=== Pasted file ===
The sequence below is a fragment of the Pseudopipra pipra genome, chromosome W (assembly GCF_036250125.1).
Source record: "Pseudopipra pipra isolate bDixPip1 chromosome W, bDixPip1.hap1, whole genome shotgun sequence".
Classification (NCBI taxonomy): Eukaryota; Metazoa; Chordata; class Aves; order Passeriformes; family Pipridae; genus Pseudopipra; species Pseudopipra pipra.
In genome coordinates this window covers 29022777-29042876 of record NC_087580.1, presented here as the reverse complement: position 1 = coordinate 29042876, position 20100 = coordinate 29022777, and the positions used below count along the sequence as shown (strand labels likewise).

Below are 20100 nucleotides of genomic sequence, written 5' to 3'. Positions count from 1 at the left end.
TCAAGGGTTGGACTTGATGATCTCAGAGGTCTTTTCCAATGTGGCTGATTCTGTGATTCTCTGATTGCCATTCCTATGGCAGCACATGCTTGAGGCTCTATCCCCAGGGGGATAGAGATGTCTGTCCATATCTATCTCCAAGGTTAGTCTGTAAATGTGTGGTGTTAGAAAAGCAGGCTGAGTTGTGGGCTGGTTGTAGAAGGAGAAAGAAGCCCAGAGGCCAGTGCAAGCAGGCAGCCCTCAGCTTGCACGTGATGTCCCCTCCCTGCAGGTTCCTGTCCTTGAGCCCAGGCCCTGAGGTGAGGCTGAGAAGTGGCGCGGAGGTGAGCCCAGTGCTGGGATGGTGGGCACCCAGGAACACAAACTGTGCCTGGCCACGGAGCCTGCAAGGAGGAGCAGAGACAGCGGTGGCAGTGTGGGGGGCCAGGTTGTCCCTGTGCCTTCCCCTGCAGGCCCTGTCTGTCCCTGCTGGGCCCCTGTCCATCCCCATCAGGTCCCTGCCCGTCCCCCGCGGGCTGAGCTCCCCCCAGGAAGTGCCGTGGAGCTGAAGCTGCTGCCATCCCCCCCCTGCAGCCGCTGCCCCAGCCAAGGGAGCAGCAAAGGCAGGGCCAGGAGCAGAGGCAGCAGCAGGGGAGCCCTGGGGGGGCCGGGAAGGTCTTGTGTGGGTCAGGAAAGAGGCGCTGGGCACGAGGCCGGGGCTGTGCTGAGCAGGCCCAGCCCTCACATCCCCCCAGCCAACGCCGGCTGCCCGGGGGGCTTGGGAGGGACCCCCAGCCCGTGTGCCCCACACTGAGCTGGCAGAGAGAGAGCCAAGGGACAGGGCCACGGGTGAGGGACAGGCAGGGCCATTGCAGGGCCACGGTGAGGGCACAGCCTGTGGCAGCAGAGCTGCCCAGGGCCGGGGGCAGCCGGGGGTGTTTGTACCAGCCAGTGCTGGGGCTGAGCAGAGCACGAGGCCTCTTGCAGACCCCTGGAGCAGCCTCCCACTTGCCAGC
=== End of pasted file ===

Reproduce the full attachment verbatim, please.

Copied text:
The sequence below is a fragment of the Pseudopipra pipra genome, chromosome W (assembly GCF_036250125.1).
Source record: "Pseudopipra pipra isolate bDixPip1 chromosome W, bDixPip1.hap1, whole genome shotgun sequence".
Classification (NCBI taxonomy): Eukaryota; Metazoa; Chordata; class Aves; order Passeriformes; family Pipridae; genus Pseudopipra; species Pseudopipra pipra.
In genome coordinates this window covers 29022777-29042876 of record NC_087580.1, presented here as the reverse complement: position 1 = coordinate 29042876, position 20100 = coordinate 29022777, and the positions used below count along the sequence as shown (strand labels likewise).

Below are 20100 nucleotides of genomic sequence, written 5' to 3'. Positions count from 1 at the left end.
TCAAGGGTTGGACTTGATGATCTCAGAGGTCTTTTCCAATGTGGCTGATTCTGTGATTCTCTGATTGCCATTCCTATGGCAGCACATGCTTGAGGCTCTATCCCCAGGGGGATAGAGATGTCTGTCCATATCTATCTCCAAGGTTAGTCTGTAAATGTGTGGTGTTAGAAAAGCAGGCTGAGTTGTGGGCTGGTTGTAGAAGGAGAAAGAAGCCCAGAGGCCAGTGCAAGCAGGCAGCCCTCAGCTTGCACGTGATGTCCCCTCCCTGCAGGTTCCTGTCCTTGAGCCCAGGCCCTGAGGTGAGGCTGAGAAGTGGCGCGGAGGTGAGCCCAGTGCTGGGATGGTGGGCACCCAGGAACACAAACTGTGCCTGGCCACGGAGCCTGCAAGGAGGAGCAGAGACAGCGGTGGCAGTGTGGGGGGCCAGGTTGTCCCTGTGCCTTCCCCTGCAGGCCCTGTCTGTCCCTGCTGGGCCCCTGTCCATCCCCATCAGGTCCCTGCCCGTCCCCCGCGGGCTGAGCTCCCCCCAGGAAGTGCCGTGGAGCTGAAGCTGCTGCCATCCCCCCCCTGCAGCCGCTGCCCCAGCCAAGGGAGCAGCAAAGGCAGGGCCAGGAGCAGAGGCAGCAGCAGGGGAGCCCTGGGGGGGCCGGGAAGGTCTTGTGTGGGTCAGGAAAGAGGCGCTGGGCACGAGGCCGGGGCTGTGCTGAGCAGGCCCAGCCCTCACATCCCCCCAGCCAACGCCGGCTGCCCGGGGGGCTTGGGAGGGACCCCCAGCCCGTGTGCCCCACACTGAGCTGGCAGAGAGAGAGCCAAGGGACAGGGCCACGGGTGAGGGACAGGCAGGGCCATTGCAGGGCCACGGTGAGGGCACAGCCTGTGGCAGCAGAGCTGCCCAGGGCCGGGGGCAGCCGGGGGTGTTTGTACCAGCCAGTGCTGGGGCTGAGCAGAGCACGAGGCCTCTTGCAGACCCCTGGAGCAGCCTCCCACTTGCCAGC